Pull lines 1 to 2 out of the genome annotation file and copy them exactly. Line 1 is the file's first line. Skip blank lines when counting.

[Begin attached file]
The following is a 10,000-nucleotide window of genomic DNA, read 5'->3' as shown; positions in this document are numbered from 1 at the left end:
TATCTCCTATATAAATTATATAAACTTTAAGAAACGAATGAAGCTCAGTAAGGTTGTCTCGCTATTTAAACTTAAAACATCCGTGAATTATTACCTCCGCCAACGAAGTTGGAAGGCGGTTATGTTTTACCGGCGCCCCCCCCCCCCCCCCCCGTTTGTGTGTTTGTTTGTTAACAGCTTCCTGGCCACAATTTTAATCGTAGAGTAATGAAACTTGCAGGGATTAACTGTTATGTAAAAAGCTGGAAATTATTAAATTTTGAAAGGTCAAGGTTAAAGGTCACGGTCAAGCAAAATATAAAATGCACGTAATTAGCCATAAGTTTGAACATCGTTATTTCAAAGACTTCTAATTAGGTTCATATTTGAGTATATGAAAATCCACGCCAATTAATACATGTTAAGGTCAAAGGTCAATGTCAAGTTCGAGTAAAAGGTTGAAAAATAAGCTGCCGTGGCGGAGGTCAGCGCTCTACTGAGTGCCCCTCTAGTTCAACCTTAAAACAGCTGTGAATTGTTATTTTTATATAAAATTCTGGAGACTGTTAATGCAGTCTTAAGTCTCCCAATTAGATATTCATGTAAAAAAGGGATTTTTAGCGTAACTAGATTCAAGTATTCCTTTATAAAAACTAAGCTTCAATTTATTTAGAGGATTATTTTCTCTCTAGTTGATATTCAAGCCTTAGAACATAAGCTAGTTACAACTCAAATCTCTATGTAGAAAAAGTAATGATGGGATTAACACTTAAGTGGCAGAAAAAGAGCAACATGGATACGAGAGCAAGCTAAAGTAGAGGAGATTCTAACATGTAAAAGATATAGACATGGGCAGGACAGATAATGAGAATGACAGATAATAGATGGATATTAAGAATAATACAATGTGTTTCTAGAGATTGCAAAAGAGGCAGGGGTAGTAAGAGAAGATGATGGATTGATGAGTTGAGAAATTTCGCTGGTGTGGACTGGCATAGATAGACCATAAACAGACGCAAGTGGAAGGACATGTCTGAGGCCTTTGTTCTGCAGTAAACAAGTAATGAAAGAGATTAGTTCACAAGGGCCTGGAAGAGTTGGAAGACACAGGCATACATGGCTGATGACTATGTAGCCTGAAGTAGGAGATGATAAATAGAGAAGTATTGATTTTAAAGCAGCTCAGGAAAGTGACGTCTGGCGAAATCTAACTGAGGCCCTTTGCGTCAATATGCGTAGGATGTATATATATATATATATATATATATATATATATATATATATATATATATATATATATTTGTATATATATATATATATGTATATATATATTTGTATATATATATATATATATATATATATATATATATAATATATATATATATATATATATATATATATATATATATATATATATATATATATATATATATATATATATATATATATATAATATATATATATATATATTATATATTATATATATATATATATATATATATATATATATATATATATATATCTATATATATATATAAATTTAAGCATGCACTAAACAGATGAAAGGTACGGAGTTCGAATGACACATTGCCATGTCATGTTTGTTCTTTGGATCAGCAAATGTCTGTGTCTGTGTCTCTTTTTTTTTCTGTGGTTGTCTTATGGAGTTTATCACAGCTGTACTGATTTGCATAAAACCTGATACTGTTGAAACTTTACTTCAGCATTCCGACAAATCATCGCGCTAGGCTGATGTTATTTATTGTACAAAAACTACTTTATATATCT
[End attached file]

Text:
The following is a 10,000-nucleotide window of genomic DNA, read 5'->3' as shown; positions in this document are numbered from 1 at the left end:
TATCTCCTATATAAATTATATAAACTTTAAGAAACGAATGAAGCTCAGTAAGGTTGTCTCGCTATTTAAACTTAAAACATCCGTGAATTATTACCTCCGCCAACGAAGTTGGAAGGCGGTTATGTTTTACCGGCGCCCCCCCCCCCCCCCCCCGTTTGTGTGTTTGTTTGTTAACAGCTTCCTGGCCACAATTTTAATCGTAGAGTAATGAAACTTGCAGGGATTAACTGTTATGTAAAAAGCTGGAAATTATTAAATTTTGAAAGGTCAAGGTTAAAGGTCACGGTCAAGCAAAATATAAAATGCACGTAATTAGCCATAAGTTTGAACATCGTTATTTCAAAGACTTCTAATTAGGTTCATATTTGAGTATATGAAAATCCACGCCAATTAATACATGTTAAGGTCAAAGGTCAATGTCAAGTTCGAGTAAAAGGTTGAAAAATAAGCTGCCGTGGCGGAGGTCAGCGCTCTACTGAGTGCCCCTCTAGTTCAACCTTAAAACAGCTGTGAATTGTTATTTTTATATAAAATTCTGGAGACTGTTAATGCAGTCTTAAGTCTCCCAATTAGATATTCATGTAAAAAAGGGATTTTTAGCGTAACTAGATTCAAGTATTCCTTTATAAAAACTAAGCTTCAATTTATTTAGAGGATTATTTTCTCTCTAGTTGATATTCAAGCCTTAGAACATAAGCTAGTTACAACTCAAATCTCTATGTAGAAAAAGTAATGATGGGATTAACACTTAAGTGGCAGAAAAAGAGCAACATGGATACGAGAGCAAGCTAAAGTAGAGGAGATTCTAACATGTAAAAGATATAGACATGGGCAGGACAGATAATGAGAATGACAGATAATAGATGGATATTAAGAATAATACAATGTGTTTCTAGAGATTGCAAAAGAGGCAGGGGTAGTAAGAGAAGATGATGGATTGATGAGTTGAGAAATTTCGCTGGTGTGGACTGGCATAGATAGACCATAAACAGACGCAAGTGGAAGGACATGTCTGAGGCCTTTGTTCTGCAGTAAACAAGTAATGAAAGAGATTAGTTCACAAGGGCCTGGAAGAGTTGGAAGACACAGGCATACATGGCTGATGACTATGTAGCCTGAAGTAGGAGATGATAAATAGAGAAGTATTGATTTTAAAGCAGCTCAGGAAAGTGACGTCTGGCGAAATCTAACTGAGGCCCTTTGCGTCAATATGCGTAGGATGTATATATATATATATATATATATATATATATATATATATATATATATATATATATATTTGTATATATATATATATATGTATATATATATTTGTATATATATATATATATATATATATATATATATATAATATATATATATATATATATATATATATATATATATATATATATATATATATATATATATATATATATATATATATATATAATATATATATATATATATTATATATTATATATATATATATATATATATATATATATATATATATATATATCTATATATATATATAAATTTAAGCATGCACTAAACAGATGAAAGGTACGGAGTTCGAATGACACATTGCCATGTCATGTTTGTTCTTTGGATCAGCAAATGTCTGTGTCTGTGTCTCTTTTTTTTTCTGTGGTTGTCTTATGGAGTTTATCACAGCTGTACTGATTTGCATAAAACCTGATACTGTTGAAACTTTACTTCAGCATTCCGACAAATCATCGCGCTAGGCTGATGTTATTTATTGTACAAAAACTACTTTATATATCT